How a designer responds to a brief is the most important factor in determining the outcome of a project. Briefing documents need to be studied closely, yet following them slavishly is not always advisable. We should challenge bad briefs and dig deeper into good ones.
What makes a good cover design? The secret is not to attempt to retell the story. The author might have hundreds of pages to indulge in endless detail; the designer has only a small space to visually replicate the book’s content. Good cover design uses a visual shorthand, and bypasses the heavy-handed spelling out of the story.
Problem solving is a part of being a graphic designer, but most graphic-design briefs are not ‘problems.’ In fact, they are the opposite; they are opportunities to create something new and unexpected. If we insist on treating all briefs as problems waiting to be solved, our responses will be constrained by the need to provide rational quantifiable solutions, when in fact we should be letting rip with the rebel yell of unfettered creativity.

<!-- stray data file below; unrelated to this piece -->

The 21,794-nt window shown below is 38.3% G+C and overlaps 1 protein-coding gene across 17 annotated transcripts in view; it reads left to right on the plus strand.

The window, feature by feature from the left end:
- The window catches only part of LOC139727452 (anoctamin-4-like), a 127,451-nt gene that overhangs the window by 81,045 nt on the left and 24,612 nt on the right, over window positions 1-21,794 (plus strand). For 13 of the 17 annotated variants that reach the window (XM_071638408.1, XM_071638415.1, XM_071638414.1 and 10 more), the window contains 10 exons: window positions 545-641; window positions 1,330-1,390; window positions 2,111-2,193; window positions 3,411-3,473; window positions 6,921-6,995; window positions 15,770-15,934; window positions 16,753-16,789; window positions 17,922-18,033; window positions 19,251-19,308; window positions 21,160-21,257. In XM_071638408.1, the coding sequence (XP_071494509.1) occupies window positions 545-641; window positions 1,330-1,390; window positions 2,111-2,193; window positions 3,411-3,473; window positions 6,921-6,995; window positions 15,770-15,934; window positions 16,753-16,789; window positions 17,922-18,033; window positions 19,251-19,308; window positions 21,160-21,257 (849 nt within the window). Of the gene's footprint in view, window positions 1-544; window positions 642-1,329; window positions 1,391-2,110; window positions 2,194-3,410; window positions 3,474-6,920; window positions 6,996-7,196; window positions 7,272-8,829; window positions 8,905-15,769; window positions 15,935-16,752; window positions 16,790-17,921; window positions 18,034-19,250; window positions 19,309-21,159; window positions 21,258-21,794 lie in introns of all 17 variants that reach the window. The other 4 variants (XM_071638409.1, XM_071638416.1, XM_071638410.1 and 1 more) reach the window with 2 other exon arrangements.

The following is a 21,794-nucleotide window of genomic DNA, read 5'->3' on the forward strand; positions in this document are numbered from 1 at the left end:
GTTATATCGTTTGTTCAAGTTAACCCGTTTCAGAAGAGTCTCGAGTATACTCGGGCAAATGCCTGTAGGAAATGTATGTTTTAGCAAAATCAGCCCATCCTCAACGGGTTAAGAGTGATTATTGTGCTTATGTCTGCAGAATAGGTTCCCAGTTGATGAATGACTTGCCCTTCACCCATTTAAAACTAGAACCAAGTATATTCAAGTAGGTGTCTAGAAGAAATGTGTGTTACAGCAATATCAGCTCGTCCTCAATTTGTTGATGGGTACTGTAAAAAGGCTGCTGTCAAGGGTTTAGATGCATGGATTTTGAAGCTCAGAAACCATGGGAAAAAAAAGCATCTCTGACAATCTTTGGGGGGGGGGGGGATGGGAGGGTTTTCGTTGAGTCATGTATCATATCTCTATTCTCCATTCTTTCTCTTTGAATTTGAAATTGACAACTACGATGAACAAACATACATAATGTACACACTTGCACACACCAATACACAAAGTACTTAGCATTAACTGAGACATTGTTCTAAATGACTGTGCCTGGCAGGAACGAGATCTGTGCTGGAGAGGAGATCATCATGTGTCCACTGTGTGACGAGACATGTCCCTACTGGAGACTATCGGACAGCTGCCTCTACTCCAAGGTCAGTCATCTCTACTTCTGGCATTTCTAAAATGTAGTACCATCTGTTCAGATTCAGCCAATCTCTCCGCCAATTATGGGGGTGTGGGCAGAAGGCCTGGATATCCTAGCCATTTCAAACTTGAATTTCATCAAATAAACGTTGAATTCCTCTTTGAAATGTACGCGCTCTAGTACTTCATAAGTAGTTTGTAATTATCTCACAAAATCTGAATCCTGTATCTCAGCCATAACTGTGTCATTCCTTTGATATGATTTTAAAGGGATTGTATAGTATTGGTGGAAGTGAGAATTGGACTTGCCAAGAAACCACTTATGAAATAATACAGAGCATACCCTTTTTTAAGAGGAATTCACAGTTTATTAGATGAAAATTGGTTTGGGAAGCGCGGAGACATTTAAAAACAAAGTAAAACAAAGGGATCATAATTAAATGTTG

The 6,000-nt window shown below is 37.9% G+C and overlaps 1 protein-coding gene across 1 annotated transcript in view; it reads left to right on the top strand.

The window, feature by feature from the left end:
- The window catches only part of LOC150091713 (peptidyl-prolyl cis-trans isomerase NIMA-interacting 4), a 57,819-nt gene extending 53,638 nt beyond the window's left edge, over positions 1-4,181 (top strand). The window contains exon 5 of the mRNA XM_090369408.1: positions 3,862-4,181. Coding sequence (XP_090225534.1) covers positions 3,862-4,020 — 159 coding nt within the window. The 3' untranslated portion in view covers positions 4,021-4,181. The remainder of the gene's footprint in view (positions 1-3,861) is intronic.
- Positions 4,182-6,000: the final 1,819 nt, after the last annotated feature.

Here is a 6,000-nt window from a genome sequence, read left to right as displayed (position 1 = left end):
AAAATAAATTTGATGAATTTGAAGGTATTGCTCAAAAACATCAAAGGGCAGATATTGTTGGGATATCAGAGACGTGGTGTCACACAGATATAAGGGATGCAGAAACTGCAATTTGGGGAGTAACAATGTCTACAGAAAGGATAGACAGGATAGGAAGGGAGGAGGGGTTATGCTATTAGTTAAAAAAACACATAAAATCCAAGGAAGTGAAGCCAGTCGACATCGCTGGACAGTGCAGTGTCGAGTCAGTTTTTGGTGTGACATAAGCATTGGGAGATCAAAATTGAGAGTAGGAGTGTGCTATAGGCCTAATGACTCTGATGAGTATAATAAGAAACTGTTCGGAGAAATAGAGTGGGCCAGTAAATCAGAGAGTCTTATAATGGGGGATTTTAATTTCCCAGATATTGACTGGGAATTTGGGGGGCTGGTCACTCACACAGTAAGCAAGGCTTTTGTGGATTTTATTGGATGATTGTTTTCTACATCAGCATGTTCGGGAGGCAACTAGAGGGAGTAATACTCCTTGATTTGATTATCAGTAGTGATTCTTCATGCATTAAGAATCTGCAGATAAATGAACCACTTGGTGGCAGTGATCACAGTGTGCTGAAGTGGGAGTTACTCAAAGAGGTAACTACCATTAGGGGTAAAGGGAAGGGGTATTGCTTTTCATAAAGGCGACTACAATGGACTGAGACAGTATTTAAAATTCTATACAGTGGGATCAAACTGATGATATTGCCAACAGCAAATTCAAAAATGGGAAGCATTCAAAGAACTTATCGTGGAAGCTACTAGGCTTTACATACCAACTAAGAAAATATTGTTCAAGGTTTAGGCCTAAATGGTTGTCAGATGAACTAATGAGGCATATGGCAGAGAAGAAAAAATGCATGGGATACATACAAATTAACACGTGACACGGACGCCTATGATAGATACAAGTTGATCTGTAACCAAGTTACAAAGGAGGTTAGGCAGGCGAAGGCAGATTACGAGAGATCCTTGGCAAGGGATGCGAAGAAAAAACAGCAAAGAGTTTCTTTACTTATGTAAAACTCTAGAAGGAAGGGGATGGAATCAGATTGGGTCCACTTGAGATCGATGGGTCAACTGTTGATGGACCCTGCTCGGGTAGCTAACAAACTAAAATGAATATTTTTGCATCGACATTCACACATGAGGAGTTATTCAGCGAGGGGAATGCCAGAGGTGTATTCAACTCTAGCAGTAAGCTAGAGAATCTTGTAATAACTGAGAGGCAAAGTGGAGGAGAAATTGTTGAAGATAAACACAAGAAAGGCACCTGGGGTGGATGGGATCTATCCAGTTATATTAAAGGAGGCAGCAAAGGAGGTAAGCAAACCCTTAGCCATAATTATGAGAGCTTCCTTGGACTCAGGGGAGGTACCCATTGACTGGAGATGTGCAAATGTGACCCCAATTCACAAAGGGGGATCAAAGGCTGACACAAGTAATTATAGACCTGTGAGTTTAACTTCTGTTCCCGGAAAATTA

Commercial sites are encouraged to follow the guidelines laid down by the World Wide Web Consortium’s rules on web accessibility, but as yet there are no requirements for private-sector websites to adhere to the amended Rehabilitation Act compelling federal agencies to make their electronic communications accessible to people with disabilities.